• E. Olson says

        Joana – thanks for sharing your personal experience, which simply reinforces to idea that trying to go against market forces only means corruption takes its place.

      • Nicky says

        Good point. I arrived in Hungary in the early nineties, and bribes (so called ‘gratitiude money) to doctors were pretty common back then. Even when I gave birth in 2004, our gynaecologist was given a nice sum of money by my husband. He was a brilliant doctor, and at the time, I didn’t mind, knowing how low the salaries were (apparently, until recently, one tenth of the UK average) Bribes of this kind are forbidden now, and as far as I know doctors have to sign an agreement that they will not accept gratitide money.

        • JA says

          Unfortunately you’re wrong about the bribes being forbidden now. If something, they were made semi-legal a few years ago under the name ‘paraszolvencia’.

      • LR says

        Dang – I forgot all about ‘Kent’ cigarettes…haven’t heard anyone mention Kent cigarettes for ages…Decades…

    • State funded medical facilities in the UK pay well for the medical staff. The services are generally very good. Of course it varies a lot. Anyone can give you good and bad stories. Everyone has access, not dependent on money or insurance. I haven’t had to ever use facilities in other European countries, but I guess health in general is better in most places in Europe than many places in the USA. I’m a regular visitor to Ukraine and the situation there is complex. Healthcare standards vary greatly and it is the lack of pay, free access, and investment now which is the problem. Privatisation will be a disaster. My strong impression from numerous conversations with ordinary Ukrainians is that health care was relatively better in Soviet Union times. Except dentistry which is high quality. Ukraine (like North Macedonia) is a popular destination for dental tourism now.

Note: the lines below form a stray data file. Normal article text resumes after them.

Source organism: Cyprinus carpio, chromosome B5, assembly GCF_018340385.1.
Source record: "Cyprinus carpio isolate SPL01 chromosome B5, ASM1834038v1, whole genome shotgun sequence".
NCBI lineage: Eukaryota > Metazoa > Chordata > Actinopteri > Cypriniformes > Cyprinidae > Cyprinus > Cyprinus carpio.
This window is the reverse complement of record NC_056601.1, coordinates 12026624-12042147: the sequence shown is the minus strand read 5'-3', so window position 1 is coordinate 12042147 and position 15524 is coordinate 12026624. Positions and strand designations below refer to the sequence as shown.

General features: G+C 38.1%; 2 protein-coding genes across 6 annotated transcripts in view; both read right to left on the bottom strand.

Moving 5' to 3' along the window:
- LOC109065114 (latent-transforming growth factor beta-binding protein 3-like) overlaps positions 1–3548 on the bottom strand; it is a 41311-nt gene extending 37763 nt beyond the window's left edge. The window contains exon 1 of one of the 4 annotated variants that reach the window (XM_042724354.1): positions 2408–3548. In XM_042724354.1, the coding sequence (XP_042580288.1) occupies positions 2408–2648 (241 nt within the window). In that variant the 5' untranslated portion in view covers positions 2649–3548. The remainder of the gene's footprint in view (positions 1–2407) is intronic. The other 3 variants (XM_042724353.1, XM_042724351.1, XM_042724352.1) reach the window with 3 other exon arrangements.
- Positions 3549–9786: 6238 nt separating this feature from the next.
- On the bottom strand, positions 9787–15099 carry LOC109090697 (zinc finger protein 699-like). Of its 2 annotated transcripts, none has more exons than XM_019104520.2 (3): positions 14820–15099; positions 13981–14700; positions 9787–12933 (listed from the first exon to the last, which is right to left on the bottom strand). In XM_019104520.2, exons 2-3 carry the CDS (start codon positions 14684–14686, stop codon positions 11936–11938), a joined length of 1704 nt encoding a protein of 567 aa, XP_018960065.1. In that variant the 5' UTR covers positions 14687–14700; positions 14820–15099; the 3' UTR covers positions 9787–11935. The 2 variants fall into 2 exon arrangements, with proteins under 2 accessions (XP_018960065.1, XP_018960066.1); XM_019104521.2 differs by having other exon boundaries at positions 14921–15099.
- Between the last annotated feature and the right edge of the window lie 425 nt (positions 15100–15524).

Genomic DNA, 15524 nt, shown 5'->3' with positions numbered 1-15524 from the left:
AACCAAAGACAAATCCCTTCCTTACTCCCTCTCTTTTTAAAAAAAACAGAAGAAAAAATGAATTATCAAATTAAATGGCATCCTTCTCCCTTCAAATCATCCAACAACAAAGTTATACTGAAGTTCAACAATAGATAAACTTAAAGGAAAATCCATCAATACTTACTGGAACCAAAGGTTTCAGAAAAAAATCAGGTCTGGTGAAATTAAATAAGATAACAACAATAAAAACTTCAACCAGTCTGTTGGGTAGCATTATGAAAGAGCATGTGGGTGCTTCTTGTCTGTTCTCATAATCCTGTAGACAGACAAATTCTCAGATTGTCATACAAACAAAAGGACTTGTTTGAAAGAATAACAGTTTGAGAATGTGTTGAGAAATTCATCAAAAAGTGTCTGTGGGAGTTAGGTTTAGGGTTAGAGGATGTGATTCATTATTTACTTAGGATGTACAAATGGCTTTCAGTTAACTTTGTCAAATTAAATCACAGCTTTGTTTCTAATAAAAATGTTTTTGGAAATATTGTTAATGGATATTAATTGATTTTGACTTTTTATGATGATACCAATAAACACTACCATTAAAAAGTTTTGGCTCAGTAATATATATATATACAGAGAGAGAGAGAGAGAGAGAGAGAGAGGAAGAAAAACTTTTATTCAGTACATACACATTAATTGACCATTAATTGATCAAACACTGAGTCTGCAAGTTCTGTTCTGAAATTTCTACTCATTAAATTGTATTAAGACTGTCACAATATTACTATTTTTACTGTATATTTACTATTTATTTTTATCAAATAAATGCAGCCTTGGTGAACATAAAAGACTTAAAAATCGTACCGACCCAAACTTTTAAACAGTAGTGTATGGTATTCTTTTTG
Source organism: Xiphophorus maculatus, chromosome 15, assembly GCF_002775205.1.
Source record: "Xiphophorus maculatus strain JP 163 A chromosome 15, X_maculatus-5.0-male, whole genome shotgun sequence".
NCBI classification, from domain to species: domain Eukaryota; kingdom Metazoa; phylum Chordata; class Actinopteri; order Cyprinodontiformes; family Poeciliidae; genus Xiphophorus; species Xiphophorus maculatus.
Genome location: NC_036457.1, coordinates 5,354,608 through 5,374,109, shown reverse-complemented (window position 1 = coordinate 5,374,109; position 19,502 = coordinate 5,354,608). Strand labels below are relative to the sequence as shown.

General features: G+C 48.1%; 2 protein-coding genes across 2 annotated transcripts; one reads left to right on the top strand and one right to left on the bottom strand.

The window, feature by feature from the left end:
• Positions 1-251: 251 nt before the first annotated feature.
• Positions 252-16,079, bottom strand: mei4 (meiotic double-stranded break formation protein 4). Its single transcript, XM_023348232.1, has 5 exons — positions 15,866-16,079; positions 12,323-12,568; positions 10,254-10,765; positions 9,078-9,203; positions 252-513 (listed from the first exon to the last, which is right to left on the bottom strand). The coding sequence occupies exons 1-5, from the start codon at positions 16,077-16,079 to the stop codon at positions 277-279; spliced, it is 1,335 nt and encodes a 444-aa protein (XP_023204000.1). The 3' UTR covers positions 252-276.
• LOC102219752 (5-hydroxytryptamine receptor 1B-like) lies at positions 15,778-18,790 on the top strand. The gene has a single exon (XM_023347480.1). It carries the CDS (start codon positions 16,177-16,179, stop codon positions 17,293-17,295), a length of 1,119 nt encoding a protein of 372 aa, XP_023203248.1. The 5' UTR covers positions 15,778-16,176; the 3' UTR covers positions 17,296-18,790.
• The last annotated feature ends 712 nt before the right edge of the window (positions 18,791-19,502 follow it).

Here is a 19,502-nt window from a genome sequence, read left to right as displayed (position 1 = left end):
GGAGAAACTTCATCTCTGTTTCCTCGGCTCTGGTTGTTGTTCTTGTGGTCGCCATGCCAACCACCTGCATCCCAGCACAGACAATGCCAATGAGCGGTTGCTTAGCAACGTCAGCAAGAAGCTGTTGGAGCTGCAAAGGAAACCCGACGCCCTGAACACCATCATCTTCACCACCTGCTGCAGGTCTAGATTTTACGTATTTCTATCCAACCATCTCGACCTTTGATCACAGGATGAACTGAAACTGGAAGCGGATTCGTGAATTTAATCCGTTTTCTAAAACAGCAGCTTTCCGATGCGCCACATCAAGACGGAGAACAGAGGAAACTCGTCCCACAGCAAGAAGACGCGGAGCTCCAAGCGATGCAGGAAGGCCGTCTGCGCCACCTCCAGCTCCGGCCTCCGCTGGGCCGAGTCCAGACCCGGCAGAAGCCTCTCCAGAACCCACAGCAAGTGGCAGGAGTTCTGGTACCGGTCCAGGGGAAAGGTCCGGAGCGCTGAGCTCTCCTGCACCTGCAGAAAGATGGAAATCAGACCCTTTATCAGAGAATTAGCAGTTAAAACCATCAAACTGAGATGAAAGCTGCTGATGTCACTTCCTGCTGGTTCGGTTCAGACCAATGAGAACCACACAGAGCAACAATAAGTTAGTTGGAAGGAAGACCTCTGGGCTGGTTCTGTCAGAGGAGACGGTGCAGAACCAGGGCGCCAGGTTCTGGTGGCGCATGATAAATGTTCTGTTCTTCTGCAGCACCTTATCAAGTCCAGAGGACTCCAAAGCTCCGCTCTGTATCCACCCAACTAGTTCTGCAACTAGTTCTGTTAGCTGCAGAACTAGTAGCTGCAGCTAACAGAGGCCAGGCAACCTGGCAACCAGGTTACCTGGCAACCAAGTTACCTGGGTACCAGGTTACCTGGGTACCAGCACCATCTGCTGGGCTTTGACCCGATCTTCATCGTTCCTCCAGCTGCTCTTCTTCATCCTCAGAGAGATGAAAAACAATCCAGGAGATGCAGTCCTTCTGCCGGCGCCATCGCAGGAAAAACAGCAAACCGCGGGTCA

I know of similar examples to Lydia and Joana.

      Kiron Reid, Liverpool UK.

      • Bob Neumann says

        I agree with your statement that “health in general is better in most places in Europe than many places in the USA” but it has zero to do with healthcare. Americans have unlimited access to fat-filled, sugar-filled, low nutrition food. –pretty much anyone can afford as much junk food as they want — and most Americans drive everywhere, so they never have any real exercise forced on them. Few people walk more than about 50 meters per day. Few people ever climb a single flight of stairs in a day.

        American healthcare is outstanding, on par or better than anything on the planet. But nothing can counteract continual poor nutrition and lack of exercise.

        To be clear, as I write this, I’m heavier than I ought to be, and haven’t gotten any meaningful exercise in the last month. Understanding the problem in your brain does little to overcome the inertia of ease and convenience.

        • LR says

          @Bob…”Americans have unlimited access to fat-filled, sugar-filled, low nutrition food. –pretty much anyone can afford as much junk food as they want.”…

          Thanks to the ‘great’ idea of Earl Butz, (remember the big AG guy from the 70’s?)…to subsidize cheap corn for the masses. One of those big ideas that sounded great in theory – but not so great for the reality of actual practice regarding human nature, health, soil, and biodiversity.

          For an overall doc on the food system in the U.S. I recommend “King Corn.”

          Another factor of course, was the pathetic move to reduce PE classes in schools, and not make kids run their little buts off – thus reinforcing the human tendency for laziness early on.

          • LR says

            P.S. One of the most tragic consequences of our big AG system was farmer suicides, being under reported, and not really cared about.

  18. Rev. Wazoo! says

    Interesting article if a bit half-baked. Notably missing are differentials in living costs, higher education costs and (as @Shadever notes) inward migration from further east etc.